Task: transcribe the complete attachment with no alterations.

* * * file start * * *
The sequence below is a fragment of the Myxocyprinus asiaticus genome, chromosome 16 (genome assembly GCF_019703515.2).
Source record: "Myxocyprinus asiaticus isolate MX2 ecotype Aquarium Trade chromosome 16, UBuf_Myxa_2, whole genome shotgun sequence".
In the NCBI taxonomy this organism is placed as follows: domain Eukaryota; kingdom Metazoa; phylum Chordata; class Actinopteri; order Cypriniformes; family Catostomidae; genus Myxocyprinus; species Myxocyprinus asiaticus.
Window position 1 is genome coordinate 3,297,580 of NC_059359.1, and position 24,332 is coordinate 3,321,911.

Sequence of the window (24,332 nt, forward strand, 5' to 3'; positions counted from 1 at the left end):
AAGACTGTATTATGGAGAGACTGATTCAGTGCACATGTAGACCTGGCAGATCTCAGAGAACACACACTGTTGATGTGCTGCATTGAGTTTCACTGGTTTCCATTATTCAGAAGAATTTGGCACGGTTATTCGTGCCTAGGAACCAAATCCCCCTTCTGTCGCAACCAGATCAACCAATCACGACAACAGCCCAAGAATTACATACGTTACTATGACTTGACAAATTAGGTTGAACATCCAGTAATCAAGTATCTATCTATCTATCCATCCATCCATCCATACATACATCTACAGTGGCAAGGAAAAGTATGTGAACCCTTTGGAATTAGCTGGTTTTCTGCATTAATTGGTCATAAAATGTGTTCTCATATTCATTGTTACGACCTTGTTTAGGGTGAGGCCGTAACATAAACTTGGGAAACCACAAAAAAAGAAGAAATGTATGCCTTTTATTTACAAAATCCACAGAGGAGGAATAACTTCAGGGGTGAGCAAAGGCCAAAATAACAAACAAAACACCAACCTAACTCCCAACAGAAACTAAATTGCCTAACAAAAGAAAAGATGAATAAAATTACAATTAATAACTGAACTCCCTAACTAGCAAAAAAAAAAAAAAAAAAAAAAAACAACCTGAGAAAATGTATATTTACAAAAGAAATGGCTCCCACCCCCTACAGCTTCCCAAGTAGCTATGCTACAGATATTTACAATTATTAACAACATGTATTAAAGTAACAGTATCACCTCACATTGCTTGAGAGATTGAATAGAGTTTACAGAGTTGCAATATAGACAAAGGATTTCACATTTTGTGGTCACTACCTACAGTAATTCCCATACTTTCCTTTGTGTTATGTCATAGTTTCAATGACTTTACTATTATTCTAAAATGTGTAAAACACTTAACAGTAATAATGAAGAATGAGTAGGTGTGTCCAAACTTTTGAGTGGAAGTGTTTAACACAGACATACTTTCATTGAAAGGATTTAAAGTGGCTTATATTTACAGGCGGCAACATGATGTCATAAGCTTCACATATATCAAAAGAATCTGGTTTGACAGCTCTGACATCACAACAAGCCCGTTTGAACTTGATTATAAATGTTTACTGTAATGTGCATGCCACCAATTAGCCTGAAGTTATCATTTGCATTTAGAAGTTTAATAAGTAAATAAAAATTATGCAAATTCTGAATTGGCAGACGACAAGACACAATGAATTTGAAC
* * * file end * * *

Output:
The sequence below is a fragment of the Myxocyprinus asiaticus genome, chromosome 16 (genome assembly GCF_019703515.2).
Source record: "Myxocyprinus asiaticus isolate MX2 ecotype Aquarium Trade chromosome 16, UBuf_Myxa_2, whole genome shotgun sequence".
In the NCBI taxonomy this organism is placed as follows: domain Eukaryota; kingdom Metazoa; phylum Chordata; class Actinopteri; order Cypriniformes; family Catostomidae; genus Myxocyprinus; species Myxocyprinus asiaticus.
Window position 1 is genome coordinate 3,297,580 of NC_059359.1, and position 24,332 is coordinate 3,321,911.

Sequence of the window (24,332 nt, forward strand, 5' to 3'; positions counted from 1 at the left end):
AAGACTGTATTATGGAGAGACTGATTCAGTGCACATGTAGACCTGGCAGATCTCAGAGAACACACACTGTTGATGTGCTGCATTGAGTTTCACTGGTTTCCATTATTCAGAAGAATTTGGCACGGTTATTCGTGCCTAGGAACCAAATCCCCCTTCTGTCGCAACCAGATCAACCAATCACGACAACAGCCCAAGAATTACATACGTTACTATGACTTGACAAATTAGGTTGAACATCCAGTAATCAAGTATCTATCTATCTATCCATCCATCCATCCATACATACATCTACAGTGGCAAGGAAAAGTATGTGAACCCTTTGGAATTAGCTGGTTTTCTGCATTAATTGGTCATAAAATGTGTTCTCATATTCATTGTTACGACCTTGTTTAGGGTGAGGCCGTAACATAAACTTGGGAAACCACAAAAAAAGAAGAAATGTATGCCTTTTATTTACAAAATCCACAGAGGAGGAATAACTTCAGGGGTGAGCAAAGGCCAAAATAACAAACAAAACACCAACCTAACTCCCAACAGAAACTAAATTGCCTAACAAAAGAAAAGATGAATAAAATTACAATTAATAACTGAACTCCCTAACTAGCAAAAAAAAAAAAAAAAAAAAAAAACAACCTGAGAAAATGTATATTTACAAAAGAAATGGCTCCCACCCCCTACAGCTTCCCAAGTAGCTATGCTACAGATATTTACAATTATTAACAACATGTATTAAAGTAACAGTATCACCTCACATTGCTTGAGAGATTGAATAGAGTTTACAGAGTTGCAATATAGACAAAGGATTTCACATTTTGTGGTCACTACCTACAGTAATTCCCATACTTTCCTTTGTGTTATGTCATAGTTTCAATGACTTTACTATTATTCTAAAATGTGTAAAACACTTAACAGTAATAATGAAGAATGAGTAGGTGTGTCCAAACTTTTGAGTGGAAGTGTTTAACACAGACATACTTTCATTGAAAGGATTTAAAGTGGCTTATATTTACAGGCGGCAACATGATGTCATAAGCTTCACATATATCAAAAGAATCTGGTTTGACAGCTCTGACATCACAACAAGCCCGTTTGAACTTGATTATAAATGTTTACTGTAATGTGCATGCCACCAATTAGCCTGAAGTTATCATTTGCATTTAGAAGTTTAATAAGTAAATAAAAATTATGCAAATTCTGAATTGGCAGACGACAAGACACAATGAATTTGAAC